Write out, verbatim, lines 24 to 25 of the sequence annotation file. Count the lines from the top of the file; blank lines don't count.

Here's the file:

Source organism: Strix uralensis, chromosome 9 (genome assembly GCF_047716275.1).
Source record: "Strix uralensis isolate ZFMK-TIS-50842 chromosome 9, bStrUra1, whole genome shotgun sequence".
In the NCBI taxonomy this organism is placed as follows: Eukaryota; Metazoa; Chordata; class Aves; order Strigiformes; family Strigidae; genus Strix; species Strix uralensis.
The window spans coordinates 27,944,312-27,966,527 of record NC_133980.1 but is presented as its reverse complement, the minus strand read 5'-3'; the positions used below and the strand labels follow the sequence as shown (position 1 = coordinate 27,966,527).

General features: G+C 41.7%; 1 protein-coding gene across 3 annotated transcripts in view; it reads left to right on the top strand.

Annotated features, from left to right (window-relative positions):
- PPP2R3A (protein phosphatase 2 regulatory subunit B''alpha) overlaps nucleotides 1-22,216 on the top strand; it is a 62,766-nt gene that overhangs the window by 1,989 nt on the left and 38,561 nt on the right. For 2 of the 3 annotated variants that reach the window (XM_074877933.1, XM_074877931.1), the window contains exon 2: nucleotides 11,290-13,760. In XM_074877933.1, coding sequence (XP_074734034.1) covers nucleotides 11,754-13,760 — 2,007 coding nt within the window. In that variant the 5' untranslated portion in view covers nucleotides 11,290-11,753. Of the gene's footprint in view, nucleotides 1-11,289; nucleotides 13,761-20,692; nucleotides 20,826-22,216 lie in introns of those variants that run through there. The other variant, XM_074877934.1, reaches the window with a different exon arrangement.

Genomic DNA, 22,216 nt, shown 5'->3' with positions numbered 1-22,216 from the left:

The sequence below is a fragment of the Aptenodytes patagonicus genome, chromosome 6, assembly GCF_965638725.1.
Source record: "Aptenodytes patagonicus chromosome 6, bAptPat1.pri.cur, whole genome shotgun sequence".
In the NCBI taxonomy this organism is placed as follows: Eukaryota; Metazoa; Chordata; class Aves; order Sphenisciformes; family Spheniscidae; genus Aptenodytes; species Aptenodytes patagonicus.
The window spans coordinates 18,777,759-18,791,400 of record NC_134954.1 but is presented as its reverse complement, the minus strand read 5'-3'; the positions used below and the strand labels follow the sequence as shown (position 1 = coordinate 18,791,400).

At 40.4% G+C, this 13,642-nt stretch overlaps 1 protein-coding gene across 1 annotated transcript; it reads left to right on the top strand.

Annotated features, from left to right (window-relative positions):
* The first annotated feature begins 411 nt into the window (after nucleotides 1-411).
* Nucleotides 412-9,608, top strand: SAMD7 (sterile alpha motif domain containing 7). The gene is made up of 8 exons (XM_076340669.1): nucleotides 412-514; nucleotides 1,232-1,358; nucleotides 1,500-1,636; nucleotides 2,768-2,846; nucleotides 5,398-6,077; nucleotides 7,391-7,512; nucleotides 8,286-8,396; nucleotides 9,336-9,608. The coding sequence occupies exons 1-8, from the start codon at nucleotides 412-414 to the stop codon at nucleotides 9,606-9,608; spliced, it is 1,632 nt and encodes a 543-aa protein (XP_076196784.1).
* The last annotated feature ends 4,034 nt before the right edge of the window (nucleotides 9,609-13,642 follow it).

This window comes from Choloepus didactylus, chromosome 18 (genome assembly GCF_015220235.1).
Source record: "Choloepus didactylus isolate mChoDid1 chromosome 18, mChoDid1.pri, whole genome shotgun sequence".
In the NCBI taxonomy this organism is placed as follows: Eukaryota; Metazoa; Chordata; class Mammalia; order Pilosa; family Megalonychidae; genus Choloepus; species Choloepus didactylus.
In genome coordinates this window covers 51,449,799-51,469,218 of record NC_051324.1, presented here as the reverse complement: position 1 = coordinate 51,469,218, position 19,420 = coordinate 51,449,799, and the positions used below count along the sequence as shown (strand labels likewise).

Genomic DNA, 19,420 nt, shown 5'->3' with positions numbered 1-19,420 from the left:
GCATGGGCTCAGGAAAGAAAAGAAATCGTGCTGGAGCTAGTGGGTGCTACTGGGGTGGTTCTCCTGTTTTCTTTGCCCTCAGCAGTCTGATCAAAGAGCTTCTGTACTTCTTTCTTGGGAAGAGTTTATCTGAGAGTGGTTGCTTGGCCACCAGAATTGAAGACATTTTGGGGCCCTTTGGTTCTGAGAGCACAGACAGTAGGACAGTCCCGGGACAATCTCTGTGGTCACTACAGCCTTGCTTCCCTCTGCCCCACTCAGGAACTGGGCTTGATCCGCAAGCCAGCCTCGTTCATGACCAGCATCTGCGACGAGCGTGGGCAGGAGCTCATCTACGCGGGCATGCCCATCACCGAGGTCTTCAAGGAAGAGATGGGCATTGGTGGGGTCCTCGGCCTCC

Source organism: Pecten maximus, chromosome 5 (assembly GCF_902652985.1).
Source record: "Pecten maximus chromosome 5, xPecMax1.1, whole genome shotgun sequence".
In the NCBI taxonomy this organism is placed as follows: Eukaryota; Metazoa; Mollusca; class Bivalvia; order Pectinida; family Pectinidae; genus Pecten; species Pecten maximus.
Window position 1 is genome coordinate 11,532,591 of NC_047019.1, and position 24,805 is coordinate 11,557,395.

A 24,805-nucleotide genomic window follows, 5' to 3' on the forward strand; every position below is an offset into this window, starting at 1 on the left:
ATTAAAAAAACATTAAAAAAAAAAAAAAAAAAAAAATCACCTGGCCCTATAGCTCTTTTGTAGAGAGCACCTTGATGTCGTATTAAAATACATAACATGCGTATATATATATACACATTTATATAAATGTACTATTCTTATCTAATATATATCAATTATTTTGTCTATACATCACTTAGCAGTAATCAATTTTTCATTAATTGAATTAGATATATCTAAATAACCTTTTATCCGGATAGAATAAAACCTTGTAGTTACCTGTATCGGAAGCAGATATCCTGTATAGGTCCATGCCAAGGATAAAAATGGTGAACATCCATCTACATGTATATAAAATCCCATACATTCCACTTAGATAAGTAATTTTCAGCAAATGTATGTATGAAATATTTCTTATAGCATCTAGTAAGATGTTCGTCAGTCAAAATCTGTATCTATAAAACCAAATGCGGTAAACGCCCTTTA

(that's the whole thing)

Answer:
Source organism: Pecten maximus, chromosome 5 (assembly GCF_902652985.1).
Source record: "Pecten maximus chromosome 5, xPecMax1.1, whole genome shotgun sequence".